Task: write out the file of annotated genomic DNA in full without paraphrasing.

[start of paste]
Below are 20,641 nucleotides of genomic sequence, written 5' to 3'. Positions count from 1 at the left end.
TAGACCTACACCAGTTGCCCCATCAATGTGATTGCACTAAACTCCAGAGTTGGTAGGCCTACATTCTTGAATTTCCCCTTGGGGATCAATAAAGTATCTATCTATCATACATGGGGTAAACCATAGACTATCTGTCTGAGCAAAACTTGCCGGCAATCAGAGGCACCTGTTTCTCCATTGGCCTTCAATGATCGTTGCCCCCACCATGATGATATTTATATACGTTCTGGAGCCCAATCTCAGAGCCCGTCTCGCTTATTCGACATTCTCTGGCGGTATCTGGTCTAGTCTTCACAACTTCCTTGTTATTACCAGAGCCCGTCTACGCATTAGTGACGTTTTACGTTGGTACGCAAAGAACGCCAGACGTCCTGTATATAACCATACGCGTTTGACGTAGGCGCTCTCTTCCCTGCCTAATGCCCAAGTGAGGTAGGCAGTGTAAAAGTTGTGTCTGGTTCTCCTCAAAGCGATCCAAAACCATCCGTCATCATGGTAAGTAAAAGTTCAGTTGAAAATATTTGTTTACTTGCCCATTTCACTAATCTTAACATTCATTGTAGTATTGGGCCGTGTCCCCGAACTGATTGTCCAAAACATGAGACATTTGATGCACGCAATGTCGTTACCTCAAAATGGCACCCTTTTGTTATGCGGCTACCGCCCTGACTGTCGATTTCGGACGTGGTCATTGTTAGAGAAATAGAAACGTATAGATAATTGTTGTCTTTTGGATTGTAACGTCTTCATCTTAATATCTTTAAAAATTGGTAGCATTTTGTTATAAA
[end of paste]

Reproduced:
Below are 20,641 nucleotides of genomic sequence, written 5' to 3'. Positions count from 1 at the left end.
TAGACCTACACCAGTTGCCCCATCAATGTGATTGCACTAAACTCCAGAGTTGGTAGGCCTACATTCTTGAATTTCCCCTTGGGGATCAATAAAGTATCTATCTATCATACATGGGGTAAACCATAGACTATCTGTCTGAGCAAAACTTGCCGGCAATCAGAGGCACCTGTTTCTCCATTGGCCTTCAATGATCGTTGCCCCCACCATGATGATATTTATATACGTTCTGGAGCCCAATCTCAGAGCCCGTCTCGCTTATTCGACATTCTCTGGCGGTATCTGGTCTAGTCTTCACAACTTCCTTGTTATTACCAGAGCCCGTCTACGCATTAGTGACGTTTTACGTTGGTACGCAAAGAACGCCAGACGTCCTGTATATAACCATACGCGTTTGACGTAGGCGCTCTCTTCCCTGCCTAATGCCCAAGTGAGGTAGGCAGTGTAAAAGTTGTGTCTGGTTCTCCTCAAAGCGATCCAAAACCATCCGTCATCATGGTAAGTAAAAGTTCAGTTGAAAATATTTGTTTACTTGCCCATTTCACTAATCTTAACATTCATTGTAGTATTGGGCCGTGTCCCCGAACTGATTGTCCAAAACATGAGACATTTGATGCACGCAATGTCGTTACCTCAAAATGGCACCCTTTTGTTATGCGGCTACCGCCCTGACTGTCGATTTCGGACGTGGTCATTGTTAGAGAAATAGAAACGTATAGATAATTGTTGTCTTTTGGATTGTAACGTCTTCATCTTAATATCTTTAAAAATTGGTAGCATTTTGTTATAAA